Tuesday, June 22, 2010

A Biblical Mandate?

Wolfgang Simson lays out an ecclesiology (a theology of the Church) in his book The House Church Book. At the core of his ecclesiology is the fivefold ministry—apostles, prophets, evangelists, pastors, teachers—found in Ephesians 4:11-13. He asserts that this leadership model has been ordained by God and, therefore, the pyramid-structure of the senior leader models of many American evangelical churches is fundamentally unbiblical. But we don’t get to see his exegetical work. He seems to take it for granted that Ephesians 4 is the paradigm of church leadership. And while I want to obey Scripture with a clear conscience, I’ve come to realize that it’s not always so simple as pulling out one passage and applying that to Christians across all time and space. So I want to take a brief look at some of the key church leadership passages in the NT and see if I can’t come to some conclusions. (As I write this, I’m not convinced either way on this issue.)

Ephesians 4:11-13

This is the defining text for Simson, and it’s as good a place as any to start. The first thing that I see is that God gave five types of people to the Church for the purpose of preparing them for works of service. When we look at this passage in the light of 1 Corinthians 12 and Romans 12:4-8 many similarities become evident—enough that we can conclude that this is, like those, a spiritual gifts text. These five roles are really five gifts of the Spirit, and the gifts are Spirit-enabled people who are, for the Church, apostles, prophets, evangelists, pastors and teachers.

But does this mean that every church in every place must have at least one person operating in each of these gifts? Has the Holy Spirit given every local congregation an apostle, a prophet, an evangelist, a pastor, and a teacher? But before we can begin to answer these questions, we have to look at, at least, two more texts.

I Timothy 3:1-7

When I come to this passage with Ephesians 4 in the back of my mind, I immediately notice that Paul makes no mention of apostles, prophets, or the rest. Instead, he uses the rather generic term overseer. And rather than describing the task of the overseer, he talks about the character required for the office.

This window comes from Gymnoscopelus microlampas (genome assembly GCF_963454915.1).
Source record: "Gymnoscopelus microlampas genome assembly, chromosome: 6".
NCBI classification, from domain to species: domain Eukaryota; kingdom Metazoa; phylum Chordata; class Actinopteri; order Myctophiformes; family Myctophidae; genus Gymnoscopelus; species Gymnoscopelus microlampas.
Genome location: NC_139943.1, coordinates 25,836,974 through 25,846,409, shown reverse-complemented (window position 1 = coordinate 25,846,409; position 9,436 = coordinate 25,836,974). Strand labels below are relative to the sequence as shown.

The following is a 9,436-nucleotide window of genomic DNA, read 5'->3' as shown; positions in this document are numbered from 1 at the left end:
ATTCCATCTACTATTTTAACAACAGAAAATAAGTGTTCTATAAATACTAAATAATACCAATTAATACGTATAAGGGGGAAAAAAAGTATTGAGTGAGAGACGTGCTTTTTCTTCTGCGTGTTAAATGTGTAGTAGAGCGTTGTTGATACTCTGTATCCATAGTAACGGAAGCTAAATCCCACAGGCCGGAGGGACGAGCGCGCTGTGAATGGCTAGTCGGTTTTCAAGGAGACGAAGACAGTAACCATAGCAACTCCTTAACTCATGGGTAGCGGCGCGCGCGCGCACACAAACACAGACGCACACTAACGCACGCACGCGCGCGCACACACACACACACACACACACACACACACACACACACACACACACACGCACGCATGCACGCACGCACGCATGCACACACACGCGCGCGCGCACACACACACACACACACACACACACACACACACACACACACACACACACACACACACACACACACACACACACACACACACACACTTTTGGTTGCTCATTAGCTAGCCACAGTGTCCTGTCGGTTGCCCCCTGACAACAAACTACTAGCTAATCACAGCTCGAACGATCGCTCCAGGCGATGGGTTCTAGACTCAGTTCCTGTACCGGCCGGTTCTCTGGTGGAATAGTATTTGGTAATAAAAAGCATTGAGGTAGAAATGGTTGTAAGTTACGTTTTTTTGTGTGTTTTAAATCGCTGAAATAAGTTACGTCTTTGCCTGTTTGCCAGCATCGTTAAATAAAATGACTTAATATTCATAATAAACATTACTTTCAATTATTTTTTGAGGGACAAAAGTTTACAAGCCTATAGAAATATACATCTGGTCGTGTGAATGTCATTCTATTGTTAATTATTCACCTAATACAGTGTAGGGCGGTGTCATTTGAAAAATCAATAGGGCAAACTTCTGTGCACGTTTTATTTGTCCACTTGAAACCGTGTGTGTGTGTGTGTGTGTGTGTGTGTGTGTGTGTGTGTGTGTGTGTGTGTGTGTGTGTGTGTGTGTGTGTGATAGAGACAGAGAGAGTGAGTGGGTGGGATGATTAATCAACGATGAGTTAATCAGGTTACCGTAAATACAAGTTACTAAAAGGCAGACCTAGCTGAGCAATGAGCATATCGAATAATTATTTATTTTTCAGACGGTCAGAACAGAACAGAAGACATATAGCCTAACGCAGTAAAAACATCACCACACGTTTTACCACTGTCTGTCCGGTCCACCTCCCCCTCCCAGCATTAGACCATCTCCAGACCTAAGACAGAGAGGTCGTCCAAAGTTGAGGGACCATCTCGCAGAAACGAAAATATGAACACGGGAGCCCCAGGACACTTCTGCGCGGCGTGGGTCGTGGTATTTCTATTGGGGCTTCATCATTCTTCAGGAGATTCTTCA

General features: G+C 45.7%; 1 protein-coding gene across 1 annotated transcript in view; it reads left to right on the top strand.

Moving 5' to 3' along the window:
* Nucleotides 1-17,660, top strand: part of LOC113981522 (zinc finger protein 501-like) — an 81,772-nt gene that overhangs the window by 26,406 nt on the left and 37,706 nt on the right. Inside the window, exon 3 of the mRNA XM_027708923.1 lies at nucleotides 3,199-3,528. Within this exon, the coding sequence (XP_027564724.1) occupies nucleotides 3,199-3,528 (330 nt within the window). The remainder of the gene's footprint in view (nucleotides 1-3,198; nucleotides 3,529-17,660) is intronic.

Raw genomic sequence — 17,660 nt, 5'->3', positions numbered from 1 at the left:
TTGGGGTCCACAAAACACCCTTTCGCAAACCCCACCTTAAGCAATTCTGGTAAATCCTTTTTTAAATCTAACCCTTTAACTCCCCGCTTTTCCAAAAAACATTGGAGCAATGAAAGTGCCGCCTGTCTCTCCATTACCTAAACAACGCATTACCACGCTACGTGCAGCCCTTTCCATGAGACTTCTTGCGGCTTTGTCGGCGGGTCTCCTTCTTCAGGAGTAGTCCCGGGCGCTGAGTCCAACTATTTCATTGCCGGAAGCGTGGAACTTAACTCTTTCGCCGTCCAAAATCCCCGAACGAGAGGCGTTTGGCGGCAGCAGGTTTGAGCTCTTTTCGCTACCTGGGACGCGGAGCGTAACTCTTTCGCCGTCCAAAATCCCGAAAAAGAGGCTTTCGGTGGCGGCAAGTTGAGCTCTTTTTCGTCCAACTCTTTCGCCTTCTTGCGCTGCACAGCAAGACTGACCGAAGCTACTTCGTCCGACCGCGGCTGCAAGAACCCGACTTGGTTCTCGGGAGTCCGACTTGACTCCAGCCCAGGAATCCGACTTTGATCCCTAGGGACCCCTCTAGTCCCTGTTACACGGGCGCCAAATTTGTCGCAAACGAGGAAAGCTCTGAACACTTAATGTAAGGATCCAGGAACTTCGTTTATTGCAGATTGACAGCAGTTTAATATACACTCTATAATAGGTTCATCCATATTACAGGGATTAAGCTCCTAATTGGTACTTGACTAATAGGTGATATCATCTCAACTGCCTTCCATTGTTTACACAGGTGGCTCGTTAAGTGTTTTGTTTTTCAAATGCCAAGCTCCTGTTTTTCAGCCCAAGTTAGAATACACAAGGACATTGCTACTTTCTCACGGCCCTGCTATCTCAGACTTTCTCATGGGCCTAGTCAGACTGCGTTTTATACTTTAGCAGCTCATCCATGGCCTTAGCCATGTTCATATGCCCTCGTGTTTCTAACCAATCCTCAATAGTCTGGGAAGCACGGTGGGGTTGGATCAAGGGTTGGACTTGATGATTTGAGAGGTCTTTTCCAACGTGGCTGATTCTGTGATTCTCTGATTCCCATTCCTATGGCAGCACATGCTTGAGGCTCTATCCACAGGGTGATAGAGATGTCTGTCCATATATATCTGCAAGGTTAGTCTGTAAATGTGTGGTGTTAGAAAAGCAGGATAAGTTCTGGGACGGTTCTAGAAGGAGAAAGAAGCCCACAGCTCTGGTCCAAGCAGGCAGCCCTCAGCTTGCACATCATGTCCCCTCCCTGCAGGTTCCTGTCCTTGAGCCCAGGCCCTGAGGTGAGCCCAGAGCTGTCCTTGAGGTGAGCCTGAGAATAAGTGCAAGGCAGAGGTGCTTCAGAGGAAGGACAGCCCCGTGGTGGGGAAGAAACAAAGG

The relevant question for this discussion is, “What is the relationship between overseers and the five roles mentioned in Ephesians 4?” The fashion seems to be, in Evangelicalism anyhow, that the senior pastor is the overseer operating in all five of the Eph. 4 gifts. (And if not all five, then the gifts left out are not present in that congregation.) The fivefold ministry is accomplished, then, by this one man.

But does this make sense of the biblical record? Let me ask some probing questions. Are apostles overseers? Are prophets overseers? What about evangelists? And pastors? And are teachers overseers? Perhaps, in the letter to Timothy, Paul is talking about an office, and in the letter to the Ephesians, he is talking about the spiritual manifestations of that office. In other words, some people are overseers through the gift of apostleship and others through the gift of prophecy—and so it goes. 1 Timothy 3 is about the character of the people who lead the church, and Ephesians 4 is about the gifts and mission of those leaders.

But we still don’t have a clear sense of a biblical structure of Church leadership. Let’s look at one more passage and see if we can come to some conclusions.

Acts 6:1-4

This is, I believe, the genesis of the ministry of deacons. The twelve disciples chose seven men to administer the needs of the Church, while they themselves kept at their task of “prayer and the ministry of the word”. One of the interesting things about this passage is that Luke’s purpose in writing it is to introduce Stephen, the first Christian martyr. His point was not to lay a foundation for Church governance that would endure through all time and in every place.

Rather than finding a biblical Church leadership model in Acts 6, what we have is a really good idea. The Spirit guided the twelve disciples to not get bogged down in the details of food distribution, but to keep at their primary work of prayer and the word. This delegation of responsibility also empowered other men to step into leadership roles, which, in that instance at least, greatly improved the overall health of the congregation.

The conclusions of this very brief exercise are:
  • The fivefold ministry is a function of the gifting of the Holy Spirit.
  • Apostles, prophets, evangelists, pastors, and teachers are the gifts of the Spirit to the Church.
  • Overseer is an office that has specific character qualifications that must be met.
  • Overseer is the general term for church leader.
  • Anyone operating within the fivefold ministry who meets the character qualifications can be an overseer.
  • Wise delegation of leadership responsibility leads to healthy Church environments.
But have we found a biblical mandate for Church leadership structures? I don’t think so, but I’ll have to give it some more thought and, hopefully, come back to the issue tomorrow.

1 comment:

Brendon said...

I'm enjoying watching you vet this out. I was introduced to the idea of a more proper leadership structure some years ago when I read Neil Cole (Organic Church and now Church 3.0). I gave a crap then, but sadly I found myself pretty much alone in the idea of seeing how it might work and my sole income was from operating in the church structure that I was to rally against. So, I gave up on the idea of stepping out and exploring it more closely. Now I just drink the cool-aid and keep my mouth shut.

I rock.